European countries are known for wresting price cuts from drugmakers. Usually, it's a straightforward cost-effectiveness argument. But France has come up with a new strategy: Arm-twisting taxes.
Just days after rumors emerged that AbbVie was looking for additional financing to cover its planned $55 billion takeover of Ireland's Shire, the company is going to great lengths to reassure employees that the deal is a go.
U.S. Treasury Secretary Jack Lew hasn't scared Big Pharma away from tax inversion deals altogether. But his new rules limiting the benefits of pharma's latest M&A strategy are having some tangible effects already.
AbbVie may be under fire from the Federal Trade Commission for delaying AndroGel generics, but it won't have to face racketeering claims over its generics-fighting sales tactics.
An FDA advisory panel wants to limit the use of testosterone drugs for safety reasons--and the proposed restrictions would shrink sales significantly. That's not good news for AbbVie, the market leader, and other drugmakers that have been riding a surge of testosterone growth.
As if the merger-happy pharmaceutical industry didn't have enough to worry about, what with the federal government threatening to crack down on companies that flee overseas to lower their taxes, now there's another set of stakeholders protesting these so-called tax inversions: pension funds.
Partners Biogen Idec and AbbVie are touting late-stage results for their new, monthly multiple sclerosis treatment, preparing to hand in regulatory applications next year and contend in a crowded market.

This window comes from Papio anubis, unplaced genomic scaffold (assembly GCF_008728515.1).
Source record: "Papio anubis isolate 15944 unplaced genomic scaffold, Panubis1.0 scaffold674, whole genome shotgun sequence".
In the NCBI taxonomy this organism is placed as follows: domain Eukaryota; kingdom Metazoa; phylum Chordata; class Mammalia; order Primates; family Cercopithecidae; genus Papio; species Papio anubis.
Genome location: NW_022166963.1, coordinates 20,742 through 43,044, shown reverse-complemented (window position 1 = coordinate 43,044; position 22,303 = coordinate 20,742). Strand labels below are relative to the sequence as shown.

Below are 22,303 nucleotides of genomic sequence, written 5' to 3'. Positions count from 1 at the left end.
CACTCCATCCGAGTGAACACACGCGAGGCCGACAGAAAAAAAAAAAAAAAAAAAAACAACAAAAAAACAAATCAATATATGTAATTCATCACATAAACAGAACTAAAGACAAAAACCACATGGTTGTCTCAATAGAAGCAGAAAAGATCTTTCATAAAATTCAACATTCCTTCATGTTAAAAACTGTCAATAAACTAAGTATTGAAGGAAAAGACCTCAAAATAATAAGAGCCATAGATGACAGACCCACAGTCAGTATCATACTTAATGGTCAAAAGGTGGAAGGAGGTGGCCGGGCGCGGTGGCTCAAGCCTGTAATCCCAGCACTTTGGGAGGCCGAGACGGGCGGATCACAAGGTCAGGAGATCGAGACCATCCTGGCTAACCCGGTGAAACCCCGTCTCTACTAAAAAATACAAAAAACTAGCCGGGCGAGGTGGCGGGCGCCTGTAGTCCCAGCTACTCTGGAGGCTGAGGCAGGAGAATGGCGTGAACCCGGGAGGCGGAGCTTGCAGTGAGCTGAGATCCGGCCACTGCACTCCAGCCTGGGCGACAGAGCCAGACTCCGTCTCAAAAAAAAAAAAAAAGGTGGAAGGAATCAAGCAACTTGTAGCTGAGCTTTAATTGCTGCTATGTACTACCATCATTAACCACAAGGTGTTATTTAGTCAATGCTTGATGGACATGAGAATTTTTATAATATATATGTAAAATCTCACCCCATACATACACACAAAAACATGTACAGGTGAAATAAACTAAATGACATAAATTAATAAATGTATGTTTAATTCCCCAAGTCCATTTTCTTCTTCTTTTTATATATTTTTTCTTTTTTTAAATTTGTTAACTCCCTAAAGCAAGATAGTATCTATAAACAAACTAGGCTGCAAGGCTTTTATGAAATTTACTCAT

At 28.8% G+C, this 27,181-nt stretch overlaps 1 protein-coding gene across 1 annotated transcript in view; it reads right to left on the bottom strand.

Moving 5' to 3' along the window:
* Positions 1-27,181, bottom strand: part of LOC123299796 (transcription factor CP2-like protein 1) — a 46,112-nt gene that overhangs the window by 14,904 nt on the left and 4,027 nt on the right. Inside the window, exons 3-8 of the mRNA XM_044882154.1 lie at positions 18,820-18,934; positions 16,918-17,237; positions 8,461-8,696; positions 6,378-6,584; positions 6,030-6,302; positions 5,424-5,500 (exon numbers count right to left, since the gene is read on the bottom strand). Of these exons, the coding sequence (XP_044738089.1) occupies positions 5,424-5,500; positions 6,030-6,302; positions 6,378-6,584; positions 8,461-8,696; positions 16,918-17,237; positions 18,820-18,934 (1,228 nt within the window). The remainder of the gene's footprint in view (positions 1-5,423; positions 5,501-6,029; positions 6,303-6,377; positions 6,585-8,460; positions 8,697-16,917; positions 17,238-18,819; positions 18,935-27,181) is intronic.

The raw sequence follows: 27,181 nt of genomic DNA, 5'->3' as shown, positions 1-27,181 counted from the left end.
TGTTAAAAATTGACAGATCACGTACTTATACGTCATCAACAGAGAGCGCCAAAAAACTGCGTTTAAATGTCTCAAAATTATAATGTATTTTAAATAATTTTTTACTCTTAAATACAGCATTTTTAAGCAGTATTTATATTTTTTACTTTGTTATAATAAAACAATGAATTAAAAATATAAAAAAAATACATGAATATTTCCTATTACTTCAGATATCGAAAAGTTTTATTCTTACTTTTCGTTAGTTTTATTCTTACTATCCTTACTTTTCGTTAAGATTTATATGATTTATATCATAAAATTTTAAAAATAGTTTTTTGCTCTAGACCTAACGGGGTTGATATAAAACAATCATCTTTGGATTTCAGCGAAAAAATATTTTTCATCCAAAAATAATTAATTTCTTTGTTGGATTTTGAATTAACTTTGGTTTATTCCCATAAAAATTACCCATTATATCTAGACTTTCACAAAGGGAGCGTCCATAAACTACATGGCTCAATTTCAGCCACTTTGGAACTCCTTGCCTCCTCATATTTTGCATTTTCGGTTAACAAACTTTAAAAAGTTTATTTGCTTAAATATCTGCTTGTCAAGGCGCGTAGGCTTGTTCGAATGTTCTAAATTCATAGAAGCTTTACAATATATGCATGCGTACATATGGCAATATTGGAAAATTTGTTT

Even as the FDA is questioning the widespread use of testosterone-boosting drugs for men, the Federal Trade Commission has sued AbbVie and Teva Pharmaceutical Industries for keeping a generic of one out of their reach for years. It is one of the first actions brought by the FTC since the Supreme Court last year said that so-called pay-for-delay deals are not inherently illegal.
While the outside world still has little idea what Google's biotech Calico is planning, AbbVie has seen enough to convince it to commit at least $250 million to the startup.
Hot on the heels of its $805 million development deal with Infinity, AbbVie Pharmaceuticals has followed up today with a plan to partner with Google's closely watched biotech upstart Calico on a new research operation that will cost up to $1.5 billion to get started.